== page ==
Why are there duplicate ballots? And why is the Coleman campaign arguing about how they were counted?
When you have a recount in an election this close and this important, it’s amazing how many different categories of controversy can be created. Meet the next big argument in the recount (which the state Canvassing Board is considering this morning): the issue of duplicate ballots.
(If you’re wondering why I’m dealing with this today, it’s because the Canvassing Board said this morning that it will decide the issue tomorrow.)
Duplicate ballots are created when there are ballots that can’t be fed into the counting machines. Why? The most typical case (according to elections managers Rachel Smith of Anoka County and Joe Mansky of Ramsey County, who kindly explained all this to me) involves ballots cast by military personnel stationed far away. Those men and women (and thank you for your service) receive ballots via email, print them out on their computers, mark them and mail them in. Same for college students spending a semester overseas, Peace Corps workers, international businessmen, etc.)
Aha, but the paper from their printers is regular paper, not the thicker cardstock paper used for ballots, the machines won’t take the paper. (Apparently there are other examples of ballots that the machines won’t take, for example absentee ballots that are folded up too much or stained, but this is a major example.)
Pretty slick, but…
So the law requires a judge to create a duplicate. The judge is supposed to write “Original-1” on the first such case in the precinct, copy the soldier’s votes onto a blank paper ballot (of the proper thickness), label that one “Duplicate-1,” feed it into the machine, and save the original in a special folder for all the originals that come into that precinct (so, in case of a recount, the duplicate can be checked against the original). Pretty slick, eh?
If, when you go to recount, the duplicates and originals all match up, everything is hunky dory. But what if, when you go to recount, there is a gap between the number of originals in the folder and the number of marked duplicates in the pile of counted ballots?
This apparently occurred in many precincts in Minnesota. Smith said that in Anoka there were at least three such precincts. And in some precincts there was a significant gap in the number of originals and duplicates (significant meaning a gap of four or five in a single precinct). What might this disparity signify and how should it be handled if your goal is to get the most accurate count? You could create several theories about how the mismatch came about.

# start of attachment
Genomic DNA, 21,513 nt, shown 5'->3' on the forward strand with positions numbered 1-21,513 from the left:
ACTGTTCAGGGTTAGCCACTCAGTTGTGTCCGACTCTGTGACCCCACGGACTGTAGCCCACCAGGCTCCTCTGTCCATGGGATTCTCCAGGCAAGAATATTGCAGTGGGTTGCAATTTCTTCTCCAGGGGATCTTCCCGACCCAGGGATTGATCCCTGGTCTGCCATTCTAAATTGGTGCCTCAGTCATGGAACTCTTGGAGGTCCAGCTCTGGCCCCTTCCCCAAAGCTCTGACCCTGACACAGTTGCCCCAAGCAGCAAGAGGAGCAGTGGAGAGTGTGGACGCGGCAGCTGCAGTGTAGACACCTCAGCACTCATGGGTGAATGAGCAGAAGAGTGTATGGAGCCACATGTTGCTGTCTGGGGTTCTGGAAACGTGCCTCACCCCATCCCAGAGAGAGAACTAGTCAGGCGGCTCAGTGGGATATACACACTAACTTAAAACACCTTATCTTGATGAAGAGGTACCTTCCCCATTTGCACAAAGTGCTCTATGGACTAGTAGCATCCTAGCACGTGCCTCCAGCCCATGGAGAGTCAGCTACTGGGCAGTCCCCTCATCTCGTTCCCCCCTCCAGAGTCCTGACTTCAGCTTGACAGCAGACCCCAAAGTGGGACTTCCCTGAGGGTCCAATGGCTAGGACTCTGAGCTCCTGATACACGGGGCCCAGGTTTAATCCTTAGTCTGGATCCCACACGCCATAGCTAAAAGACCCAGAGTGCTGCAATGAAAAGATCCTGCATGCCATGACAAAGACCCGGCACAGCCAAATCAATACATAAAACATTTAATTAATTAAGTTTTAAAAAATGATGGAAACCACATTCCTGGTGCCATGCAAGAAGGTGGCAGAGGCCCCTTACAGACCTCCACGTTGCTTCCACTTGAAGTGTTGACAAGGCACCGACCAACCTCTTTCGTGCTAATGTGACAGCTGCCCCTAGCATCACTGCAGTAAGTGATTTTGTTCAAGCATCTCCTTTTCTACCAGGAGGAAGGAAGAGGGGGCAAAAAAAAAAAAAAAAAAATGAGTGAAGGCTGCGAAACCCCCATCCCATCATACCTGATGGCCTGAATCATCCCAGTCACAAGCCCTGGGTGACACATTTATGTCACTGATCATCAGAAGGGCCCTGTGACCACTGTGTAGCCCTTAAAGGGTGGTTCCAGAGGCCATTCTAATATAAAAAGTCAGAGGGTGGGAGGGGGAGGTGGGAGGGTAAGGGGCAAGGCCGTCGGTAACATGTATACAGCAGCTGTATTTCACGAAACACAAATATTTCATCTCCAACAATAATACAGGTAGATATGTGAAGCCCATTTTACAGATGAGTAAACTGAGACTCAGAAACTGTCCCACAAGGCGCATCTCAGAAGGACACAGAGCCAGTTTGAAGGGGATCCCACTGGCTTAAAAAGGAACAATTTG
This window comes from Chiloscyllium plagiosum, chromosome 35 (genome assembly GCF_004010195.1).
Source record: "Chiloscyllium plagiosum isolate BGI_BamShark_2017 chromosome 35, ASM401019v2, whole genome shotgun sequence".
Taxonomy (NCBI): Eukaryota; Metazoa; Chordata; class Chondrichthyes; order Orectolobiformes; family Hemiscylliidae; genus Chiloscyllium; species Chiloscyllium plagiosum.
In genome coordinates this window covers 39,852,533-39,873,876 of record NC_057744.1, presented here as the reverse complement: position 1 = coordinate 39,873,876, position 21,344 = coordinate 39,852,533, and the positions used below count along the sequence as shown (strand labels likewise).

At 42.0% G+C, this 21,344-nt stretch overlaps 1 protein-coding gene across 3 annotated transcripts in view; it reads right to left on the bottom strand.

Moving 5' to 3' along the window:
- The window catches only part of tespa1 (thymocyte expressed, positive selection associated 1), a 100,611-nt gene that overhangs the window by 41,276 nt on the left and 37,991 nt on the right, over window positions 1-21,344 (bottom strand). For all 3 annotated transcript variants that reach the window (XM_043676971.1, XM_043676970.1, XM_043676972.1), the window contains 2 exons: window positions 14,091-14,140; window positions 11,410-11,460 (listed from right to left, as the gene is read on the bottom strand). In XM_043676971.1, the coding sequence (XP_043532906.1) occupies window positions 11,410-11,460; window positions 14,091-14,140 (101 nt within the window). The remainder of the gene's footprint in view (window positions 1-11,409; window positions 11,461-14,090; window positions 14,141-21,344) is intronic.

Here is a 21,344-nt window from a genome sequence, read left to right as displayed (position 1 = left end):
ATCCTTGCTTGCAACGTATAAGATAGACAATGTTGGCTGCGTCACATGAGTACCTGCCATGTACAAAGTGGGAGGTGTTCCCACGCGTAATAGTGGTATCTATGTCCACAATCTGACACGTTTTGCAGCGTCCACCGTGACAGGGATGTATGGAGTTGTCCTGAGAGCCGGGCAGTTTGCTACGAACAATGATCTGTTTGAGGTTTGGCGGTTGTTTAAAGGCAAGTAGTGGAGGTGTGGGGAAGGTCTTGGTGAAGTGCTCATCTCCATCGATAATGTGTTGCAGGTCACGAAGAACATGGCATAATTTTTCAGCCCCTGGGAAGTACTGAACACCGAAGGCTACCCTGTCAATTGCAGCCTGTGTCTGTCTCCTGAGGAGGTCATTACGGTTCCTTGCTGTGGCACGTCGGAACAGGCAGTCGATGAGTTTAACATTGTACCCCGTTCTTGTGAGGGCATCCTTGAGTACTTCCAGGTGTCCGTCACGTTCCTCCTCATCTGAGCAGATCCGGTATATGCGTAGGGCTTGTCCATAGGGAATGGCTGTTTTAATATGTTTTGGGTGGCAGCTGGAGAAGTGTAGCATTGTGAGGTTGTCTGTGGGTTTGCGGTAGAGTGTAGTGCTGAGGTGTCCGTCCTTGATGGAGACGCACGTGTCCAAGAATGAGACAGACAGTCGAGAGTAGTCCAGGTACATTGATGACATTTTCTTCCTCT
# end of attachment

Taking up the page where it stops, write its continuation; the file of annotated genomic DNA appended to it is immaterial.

An election worker failed to label the duplicate, or failed to make it at all, or threw away the original after making the duplicate, or something else.
Heading into this year’s recount, Secretary of State Mark Ritchie issued instructions to the counties on how to handle questions that might arise. In the matter of the duplicates, his instruction was to count the originals and set aside the duplicates. This was a new policy that Smith and Mansky said had not been followed in previous recounts.
In some precincts, this created a situation where there were more votes than voters, which probably increases the likelihood that those were cases where the duplicates were made and counted, but not labeled (and since they weren’t labeled, they couldn’t be set aside, according to the secretary of state’s instructions). That’s why the Coleman campaign is now complaining that Ritchie’s policy created the double counting of more than 100 ballots.
The Franken campaign’s reply has been that the policy was created and examined by both campaigns before the recount began. The time to raise questions about it was then, and that time has passed.
You don’t have to be super-cynical to suspect that the reason the two sides are making the arguments they are making is that the Coleman campaign believes the way the original/duplicates issue was handled ended up favoring Franken, and some of my sources have told me there is a potentially significant swing of votes if the Canvassing Board (or ultimately, the courts) decides to handle the issue differently.
(Although Rachel Smith told me that in Anoka County, “additional” ballots that were counted because of the policy netted out even between the two campaigns.)
I asked Mansky and Smith what they thought of Ritchie’s new policy. Smith said she was somewhat troubled by it. The recounters were specifically told not to examine the incident reports from the precincts that had the problems, to see whether the recounters could figure out how the problem had been created, but just to use the originals and set the duplicates aside. And they were told not to look at the machine tapes from Election Night to consider whether following the policy might cause them to have more votes than voters in a particular precinct.
Mansky said the benefit of the new policy was that it was simple and uniform and would avoid a problem of asking counties to use discretion, which could result in similar situations being treated differently in different counties.